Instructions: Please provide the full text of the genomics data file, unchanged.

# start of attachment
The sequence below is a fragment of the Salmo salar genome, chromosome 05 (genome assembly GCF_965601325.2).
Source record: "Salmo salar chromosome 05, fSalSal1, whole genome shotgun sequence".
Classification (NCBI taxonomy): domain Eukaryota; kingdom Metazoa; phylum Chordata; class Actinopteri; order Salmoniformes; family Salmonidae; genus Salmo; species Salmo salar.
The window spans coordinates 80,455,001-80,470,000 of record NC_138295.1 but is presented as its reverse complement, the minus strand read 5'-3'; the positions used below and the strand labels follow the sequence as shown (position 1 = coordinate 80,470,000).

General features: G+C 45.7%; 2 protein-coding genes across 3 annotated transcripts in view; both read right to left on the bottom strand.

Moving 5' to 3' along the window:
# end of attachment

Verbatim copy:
The sequence below is a fragment of the Salmo salar genome, chromosome 05 (genome assembly GCF_965601325.2).
Source record: "Salmo salar chromosome 05, fSalSal1, whole genome shotgun sequence".
Classification (NCBI taxonomy): domain Eukaryota; kingdom Metazoa; phylum Chordata; class Actinopteri; order Salmoniformes; family Salmonidae; genus Salmo; species Salmo salar.
The window spans coordinates 80,455,001-80,470,000 of record NC_138295.1 but is presented as its reverse complement, the minus strand read 5'-3'; the positions used below and the strand labels follow the sequence as shown (position 1 = coordinate 80,470,000).

General features: G+C 45.7%; 2 protein-coding genes across 3 annotated transcripts in view; both read right to left on the bottom strand.

Moving 5' to 3' along the window: